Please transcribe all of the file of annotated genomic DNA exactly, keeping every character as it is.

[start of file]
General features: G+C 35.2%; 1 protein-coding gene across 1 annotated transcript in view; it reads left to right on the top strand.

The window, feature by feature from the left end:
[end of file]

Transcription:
General features: G+C 35.2%; 1 protein-coding gene across 1 annotated transcript in view; it reads left to right on the top strand.

The window, feature by feature from the left end: